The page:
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Bar Knoxville: Truth and Consequences

In my younger days in the public school system in the state of Tennessee, we used to take TCAP achievement tests at the end of the year (do kids still take these?  do they still call them that?).  I'd always love it when the multiple choice reading comprehension and/or word problem section included special option D:  "Not enough information."  When in doubt, that was always the right answer.

In the recently insane world of Tennessee Athletics, I'd also consider last year to be my younger days, because being a fan of this program has put some gray hairs on all of us in the last couple of years.  I remember having a new coach that we were still getting to know, who said and did some things that caused us to rally to his defense before he'd even coached a single game.  And we did, passionately so.  I now recognize that same passion when I see Kentucky fans defend John Calipari or USC fans defend the same guy.  Even Calipari and Kiffin are right sometimes, but for many - not all, but many - whether the coach is right or wrong is a secondary concern.  We defend our coaches because they're our coaches.  And we see right and wrong through that lens.

Tennessee has one again found herself in need of defense this offseason, this time not because of what the head coach said, but what the players did.  When the Bar Knoxville incident happened on July 9, Derek Dooley came home early from vacation, quickly dismissed Darren Myles and suspended Greg King and Marlon Walls.  This move was almost unanimously applauded, both for its speed and for its weight:  Myles was expected to be a major contributor in the secondary, and King & Walls weren't even mentioned in any of the police reports; the first time we heard their names in relation to the incident was when Dooley announced their indefinite suspensions.

Our new coach - who continues to score points by simply not being Lane Kiffin, who is a southern gentleman that talks like us, jokes like us, and repeatedly emphasizes character education; and who, of special importance here, was a lawyer - made a bold first step in attempting to change the culture at Tennessee.  And we had faith that, whatever information was yet to come about this case or whatever charges would surely be filed, Dooley would make the right decision for our program, no matter how difficult it may be.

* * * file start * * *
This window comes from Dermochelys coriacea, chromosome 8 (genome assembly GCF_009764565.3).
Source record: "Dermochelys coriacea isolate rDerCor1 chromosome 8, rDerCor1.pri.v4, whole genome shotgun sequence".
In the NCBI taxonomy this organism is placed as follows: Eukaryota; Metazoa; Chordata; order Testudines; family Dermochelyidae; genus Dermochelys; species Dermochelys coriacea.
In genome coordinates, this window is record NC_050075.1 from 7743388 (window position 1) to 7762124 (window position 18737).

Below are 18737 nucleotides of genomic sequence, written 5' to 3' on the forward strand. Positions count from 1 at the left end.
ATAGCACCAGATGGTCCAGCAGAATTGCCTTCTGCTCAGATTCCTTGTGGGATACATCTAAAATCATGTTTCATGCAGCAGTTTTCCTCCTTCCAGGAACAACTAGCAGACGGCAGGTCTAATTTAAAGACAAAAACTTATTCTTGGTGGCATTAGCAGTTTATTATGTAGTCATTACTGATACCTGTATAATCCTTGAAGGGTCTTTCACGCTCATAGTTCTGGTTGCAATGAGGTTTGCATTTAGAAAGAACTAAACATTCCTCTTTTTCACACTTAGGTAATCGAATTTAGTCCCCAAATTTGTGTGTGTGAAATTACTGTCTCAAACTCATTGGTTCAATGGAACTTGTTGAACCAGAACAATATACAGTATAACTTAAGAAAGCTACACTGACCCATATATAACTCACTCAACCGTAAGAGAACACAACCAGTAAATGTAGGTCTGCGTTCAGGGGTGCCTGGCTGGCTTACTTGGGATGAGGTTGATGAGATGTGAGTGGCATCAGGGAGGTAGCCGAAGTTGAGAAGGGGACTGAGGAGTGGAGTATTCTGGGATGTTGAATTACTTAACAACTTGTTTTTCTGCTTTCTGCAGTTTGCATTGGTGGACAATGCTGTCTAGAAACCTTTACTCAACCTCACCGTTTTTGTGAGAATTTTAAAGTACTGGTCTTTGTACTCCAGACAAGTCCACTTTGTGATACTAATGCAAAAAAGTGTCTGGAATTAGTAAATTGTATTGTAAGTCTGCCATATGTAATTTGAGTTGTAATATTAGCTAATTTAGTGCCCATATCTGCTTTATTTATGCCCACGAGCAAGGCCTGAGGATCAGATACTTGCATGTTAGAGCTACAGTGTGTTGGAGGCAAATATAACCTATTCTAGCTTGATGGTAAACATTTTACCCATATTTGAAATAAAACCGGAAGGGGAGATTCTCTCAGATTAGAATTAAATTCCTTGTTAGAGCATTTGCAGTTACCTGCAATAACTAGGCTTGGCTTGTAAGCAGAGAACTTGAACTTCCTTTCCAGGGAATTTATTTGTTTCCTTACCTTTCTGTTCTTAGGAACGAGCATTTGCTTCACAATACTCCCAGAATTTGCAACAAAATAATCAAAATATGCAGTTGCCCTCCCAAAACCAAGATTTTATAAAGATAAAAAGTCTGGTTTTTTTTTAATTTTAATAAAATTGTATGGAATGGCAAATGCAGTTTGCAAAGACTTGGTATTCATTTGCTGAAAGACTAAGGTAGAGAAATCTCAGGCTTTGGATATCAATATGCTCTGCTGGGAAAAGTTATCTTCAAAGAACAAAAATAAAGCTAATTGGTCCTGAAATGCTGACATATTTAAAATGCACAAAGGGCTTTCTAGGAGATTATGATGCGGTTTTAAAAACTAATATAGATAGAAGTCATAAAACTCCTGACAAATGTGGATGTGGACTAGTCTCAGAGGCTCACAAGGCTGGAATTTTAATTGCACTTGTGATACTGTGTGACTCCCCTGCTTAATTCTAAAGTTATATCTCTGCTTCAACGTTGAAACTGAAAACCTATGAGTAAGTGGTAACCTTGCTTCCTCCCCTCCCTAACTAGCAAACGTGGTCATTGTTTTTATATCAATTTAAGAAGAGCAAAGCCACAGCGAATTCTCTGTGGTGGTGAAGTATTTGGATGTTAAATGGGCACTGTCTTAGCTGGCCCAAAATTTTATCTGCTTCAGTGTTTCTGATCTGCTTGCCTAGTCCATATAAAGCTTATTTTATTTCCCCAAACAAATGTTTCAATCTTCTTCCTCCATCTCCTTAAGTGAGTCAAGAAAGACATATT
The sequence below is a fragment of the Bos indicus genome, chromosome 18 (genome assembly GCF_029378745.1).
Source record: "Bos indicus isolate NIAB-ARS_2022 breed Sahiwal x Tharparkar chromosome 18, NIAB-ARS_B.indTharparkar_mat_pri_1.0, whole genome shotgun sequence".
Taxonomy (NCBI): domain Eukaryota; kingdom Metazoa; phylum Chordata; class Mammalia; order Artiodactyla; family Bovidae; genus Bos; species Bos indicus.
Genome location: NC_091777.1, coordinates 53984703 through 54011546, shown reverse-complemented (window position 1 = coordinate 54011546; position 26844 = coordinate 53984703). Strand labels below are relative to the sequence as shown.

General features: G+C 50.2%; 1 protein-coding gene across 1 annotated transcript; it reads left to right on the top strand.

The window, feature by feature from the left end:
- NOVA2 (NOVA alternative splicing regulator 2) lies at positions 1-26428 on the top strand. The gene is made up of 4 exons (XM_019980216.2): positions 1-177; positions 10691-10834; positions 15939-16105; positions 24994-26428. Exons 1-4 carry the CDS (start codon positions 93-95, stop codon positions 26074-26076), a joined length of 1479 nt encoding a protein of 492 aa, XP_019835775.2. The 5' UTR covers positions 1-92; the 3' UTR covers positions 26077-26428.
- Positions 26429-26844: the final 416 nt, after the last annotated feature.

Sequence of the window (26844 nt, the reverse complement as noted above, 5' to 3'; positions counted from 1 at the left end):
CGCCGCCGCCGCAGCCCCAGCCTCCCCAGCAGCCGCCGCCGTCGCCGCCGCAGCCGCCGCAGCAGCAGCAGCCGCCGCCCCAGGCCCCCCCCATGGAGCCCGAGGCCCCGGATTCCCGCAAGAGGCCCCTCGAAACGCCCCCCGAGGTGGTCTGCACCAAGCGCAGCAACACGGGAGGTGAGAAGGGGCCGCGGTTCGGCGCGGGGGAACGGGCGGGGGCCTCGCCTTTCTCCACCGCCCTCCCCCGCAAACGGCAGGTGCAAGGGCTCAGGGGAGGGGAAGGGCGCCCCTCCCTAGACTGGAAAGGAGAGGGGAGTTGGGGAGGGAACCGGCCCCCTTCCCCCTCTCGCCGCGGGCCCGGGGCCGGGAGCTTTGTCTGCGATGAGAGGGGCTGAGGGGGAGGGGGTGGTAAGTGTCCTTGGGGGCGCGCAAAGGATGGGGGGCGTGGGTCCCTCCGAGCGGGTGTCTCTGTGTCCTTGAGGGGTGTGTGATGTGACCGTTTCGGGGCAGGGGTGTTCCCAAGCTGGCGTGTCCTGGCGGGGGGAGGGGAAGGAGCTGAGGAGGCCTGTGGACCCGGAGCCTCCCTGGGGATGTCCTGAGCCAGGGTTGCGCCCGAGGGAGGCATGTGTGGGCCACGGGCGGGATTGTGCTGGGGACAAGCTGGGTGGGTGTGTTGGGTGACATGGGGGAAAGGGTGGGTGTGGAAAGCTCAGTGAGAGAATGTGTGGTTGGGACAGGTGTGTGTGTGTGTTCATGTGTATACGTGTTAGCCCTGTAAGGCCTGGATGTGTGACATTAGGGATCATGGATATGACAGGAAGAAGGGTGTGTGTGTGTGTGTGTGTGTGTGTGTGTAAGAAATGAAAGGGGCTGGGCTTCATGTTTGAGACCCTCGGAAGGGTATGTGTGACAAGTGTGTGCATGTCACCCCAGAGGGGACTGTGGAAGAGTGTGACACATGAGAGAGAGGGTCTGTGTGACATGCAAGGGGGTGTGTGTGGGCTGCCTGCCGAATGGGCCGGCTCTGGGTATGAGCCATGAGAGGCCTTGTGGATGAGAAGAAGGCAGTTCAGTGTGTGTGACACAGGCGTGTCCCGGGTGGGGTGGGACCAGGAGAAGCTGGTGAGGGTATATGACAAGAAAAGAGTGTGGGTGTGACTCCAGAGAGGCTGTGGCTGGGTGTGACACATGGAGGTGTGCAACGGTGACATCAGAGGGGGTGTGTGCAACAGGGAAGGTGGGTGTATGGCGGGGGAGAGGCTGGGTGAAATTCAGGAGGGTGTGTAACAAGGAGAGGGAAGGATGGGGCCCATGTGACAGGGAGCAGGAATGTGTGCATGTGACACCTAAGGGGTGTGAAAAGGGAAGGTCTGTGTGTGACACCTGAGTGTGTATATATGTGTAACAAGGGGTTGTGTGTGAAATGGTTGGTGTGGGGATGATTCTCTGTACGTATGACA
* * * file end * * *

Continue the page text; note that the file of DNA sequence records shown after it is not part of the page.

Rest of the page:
Twenty-six days have passed since the incident.  If time heals all wounds, no additional charges being filed certainly helps the process along.  No one was ever charged with assault on Gary Russell inside the bar, or off-duty police officer Robert Capoullez outside the bar.  And on Tuesday, Dooley reinstated King and Walls from their suspensions...meaning the only on-field casualty from the incident is Myles, whose dismissal seems to have had more to do with the fact that his flee from the scene led to his second arrest of the offseason.

The picture we got on July 9 and the consequences on August 4 do not line up.  What do we do with that?  Do we shrug our shoulders and be thankful, quietly, that we've got one of our projected starters at defensive tackle back?  Do we tear our clothes and cry out for the justice that apparently isn't coming?

Or, when in doubt, can we fall back on "Not enough information"?

I'm a Tennessee fan; that's my lens.  And even though I should've learned my lesson with Kiffin last year, I still find that my initial instinct is to automatically defend the actions of the head coach...because he's the head coach.

Uncovering the real truth of July 9 appears to be an impossibility, or at least an improbability.  There are several possible scenarios just based on what's been reported; what we don't know is what Dooley does, at least when it comes to what the players involved told him.